A camping or RV trip to Vancouver Island is the perfect way to explore all the islands’ nooks and crannies. Where do you go when there are over 150 provincial parks, two national parks, hundreds of recreation sites, and dozens of private campgrounds to choose from? Check out our Campground and RV partners below, or find out more about all the different ways to camp on and around Vancouver Island.
Types of Camping
Camping on Vancouver Island is the best way to experience the outdoors on the west coast, and there are endless options to choose from when deciding how you’d like to sleep under the stars. From do-it-yourself experiences of backpacking along sandy beaches to the cozy comforts of glamping in a manicured tent. Learn more about the different types of camping on Vancouver Island to find what inspires you in our guide.
CAMPING AT PROVINCIAL PARKS, NATIONAL PARKS, & PRIVATE PARKS
Being the easiest to organize and set up, front country camping is the most popular camping experience in BC. On Vancouver Island, visitors can choose from campsites in provincial, national, or private parks. Drive right into your site, pitch a tent (or park an RV), and you’re camping.
For other camping and RV providers, please see the listings section of this page.
MULTI-DAY BACKPACKING TRAILS
Up for a challenge? There are a number of multi-day hiking routes on Vancouver Island that can take you into remote backcountry camping areas. Wake up to the sound of the ocean crashing on the beach, tucked into a hidden inlet on a secluded island, or on the banks of an alpine lake.
The most famous route on the Island is the West Coast Trail and reservations book up quickly but there are many other multi-day hikes worth checking out.
The Nootka Trail is a 44km (25 mi) hike on remote Nootka Island. This trip takes plenty of pre-planning and experience but is worth the effort for dedicated backpackers.
The West Coast Trail’s sister route, the Juan de Fuca Marine Trail, offers remote beaches and untamed rainforest without the crowds. On this route, Mystic Beach rewards hikers with a waterfall that plunges into the ocean.
For a really remote experience, head for Cape Scott Provincial Park and the North Coast Trail, where you can hike along more than 40 km (25 mi) of trail. Camp on secluded beaches that dot the most northwestern tip of Vancouver Island.
Prefer to get a little closer to nature and camp without the sound and distraction of vehicles? Many provincial parks on the island offer walk-in campsites, a great way to get a little deeper into the wilderness. Many of the sites are less than a 1 km walk-in and come with wheelbarrows for transporting your gear to and from the parking lot.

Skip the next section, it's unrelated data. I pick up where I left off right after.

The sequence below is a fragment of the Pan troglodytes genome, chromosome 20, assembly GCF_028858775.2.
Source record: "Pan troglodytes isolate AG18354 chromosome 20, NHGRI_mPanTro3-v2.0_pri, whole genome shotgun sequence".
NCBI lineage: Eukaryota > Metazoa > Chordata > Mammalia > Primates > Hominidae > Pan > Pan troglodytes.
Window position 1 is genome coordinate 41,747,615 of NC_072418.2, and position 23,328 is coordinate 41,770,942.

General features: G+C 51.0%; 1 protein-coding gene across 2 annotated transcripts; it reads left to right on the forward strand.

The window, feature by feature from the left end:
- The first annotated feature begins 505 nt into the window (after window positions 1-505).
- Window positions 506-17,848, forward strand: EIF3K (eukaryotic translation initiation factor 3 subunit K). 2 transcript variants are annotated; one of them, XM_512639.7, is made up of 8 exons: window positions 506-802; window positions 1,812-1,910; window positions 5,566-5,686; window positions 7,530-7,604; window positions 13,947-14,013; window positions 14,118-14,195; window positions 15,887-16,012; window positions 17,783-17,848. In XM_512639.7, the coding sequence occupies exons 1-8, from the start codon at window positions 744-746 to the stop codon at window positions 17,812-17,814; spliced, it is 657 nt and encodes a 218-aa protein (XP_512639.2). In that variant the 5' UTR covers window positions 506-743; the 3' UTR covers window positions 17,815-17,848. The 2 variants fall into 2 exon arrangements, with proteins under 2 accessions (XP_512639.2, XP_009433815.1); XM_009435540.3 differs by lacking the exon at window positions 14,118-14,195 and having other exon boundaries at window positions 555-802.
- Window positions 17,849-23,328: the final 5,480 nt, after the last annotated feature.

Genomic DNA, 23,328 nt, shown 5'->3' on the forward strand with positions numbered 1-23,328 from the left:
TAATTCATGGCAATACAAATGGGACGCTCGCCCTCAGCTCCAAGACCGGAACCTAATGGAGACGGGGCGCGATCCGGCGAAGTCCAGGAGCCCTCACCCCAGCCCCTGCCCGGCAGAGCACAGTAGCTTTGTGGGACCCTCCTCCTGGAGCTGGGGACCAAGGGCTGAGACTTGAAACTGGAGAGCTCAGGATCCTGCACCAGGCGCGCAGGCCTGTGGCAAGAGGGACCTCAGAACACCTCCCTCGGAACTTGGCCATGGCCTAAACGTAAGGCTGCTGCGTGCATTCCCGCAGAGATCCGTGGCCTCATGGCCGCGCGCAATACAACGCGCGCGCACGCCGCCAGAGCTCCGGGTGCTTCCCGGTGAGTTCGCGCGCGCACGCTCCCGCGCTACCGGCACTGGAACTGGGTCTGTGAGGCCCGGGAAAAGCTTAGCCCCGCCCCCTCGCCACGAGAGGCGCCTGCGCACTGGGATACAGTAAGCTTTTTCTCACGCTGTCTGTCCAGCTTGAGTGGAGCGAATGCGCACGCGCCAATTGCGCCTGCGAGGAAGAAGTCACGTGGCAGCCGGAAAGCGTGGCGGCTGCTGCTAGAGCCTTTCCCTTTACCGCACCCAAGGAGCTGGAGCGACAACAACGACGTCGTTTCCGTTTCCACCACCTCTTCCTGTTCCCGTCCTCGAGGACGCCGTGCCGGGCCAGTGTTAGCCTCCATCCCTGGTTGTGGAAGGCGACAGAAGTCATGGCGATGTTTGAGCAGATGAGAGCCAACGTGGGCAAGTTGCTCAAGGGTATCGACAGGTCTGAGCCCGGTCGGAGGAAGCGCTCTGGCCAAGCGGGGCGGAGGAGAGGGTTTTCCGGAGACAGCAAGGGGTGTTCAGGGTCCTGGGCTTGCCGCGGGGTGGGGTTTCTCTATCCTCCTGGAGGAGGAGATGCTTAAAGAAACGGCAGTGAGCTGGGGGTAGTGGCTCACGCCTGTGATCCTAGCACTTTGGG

Head for Ruckle Provincial Park on Salt Spring Island for walk-in sites that overlook the ocean. While camping here, spot whales and other sea life from your tent. This park is a great base for bike-packing campers, too. Ride onto the ferry and explore Salt Spring Island by bike while basing yourself at Ruckle.
In Ucluelet, campers can stay at Wya Point Resort. This resort sits on 600 acres of Ucluelet First Nation’s traditional territory and features walk-in sites beside the ocean. Be sure to check out the First Nations-owned and operated Way Point Surf Shop for surf lessons and rentals while here, too.
PADDLE, BOAT, AND FERRY-ACCESS CAMPING
What can get more remote than paddling to your campsite? On Vancouver Island, visitors can kayak, canoe, boat, or ferry to campsites on remote islands, in hidden inlets, or the far reaches of secluded lakes.
In Clayoquot Sound, north of Tofino, the Hesquiaht First Nation own and operate Hot Springs Cove Resort & Campground, accessible by water taxi, private boat, or floatplane. Set up camp here before following a boardwalk through the rainforest to soak in the natural mineral pools of Hot Springs Cove.
In the Gulf Islands National Park Reserve, boaters and kayakers can check out Sidney Spit Campground, on the north end of Sidney Island for family-friendly camping with sandy beaches, trails, and marine life.
Sea kayakers will find that another archipelago, the Broken Group Islands, is perfect for exploring crystal-clear waters and sheltered bays.
Part of the Pacific Rim National Park Reserve, paddlers have a chance to camp at eight different campsites while on a multi-day kayaking adventure.
To avoid the crowds of peak season, try visiting this park in May, June, or September.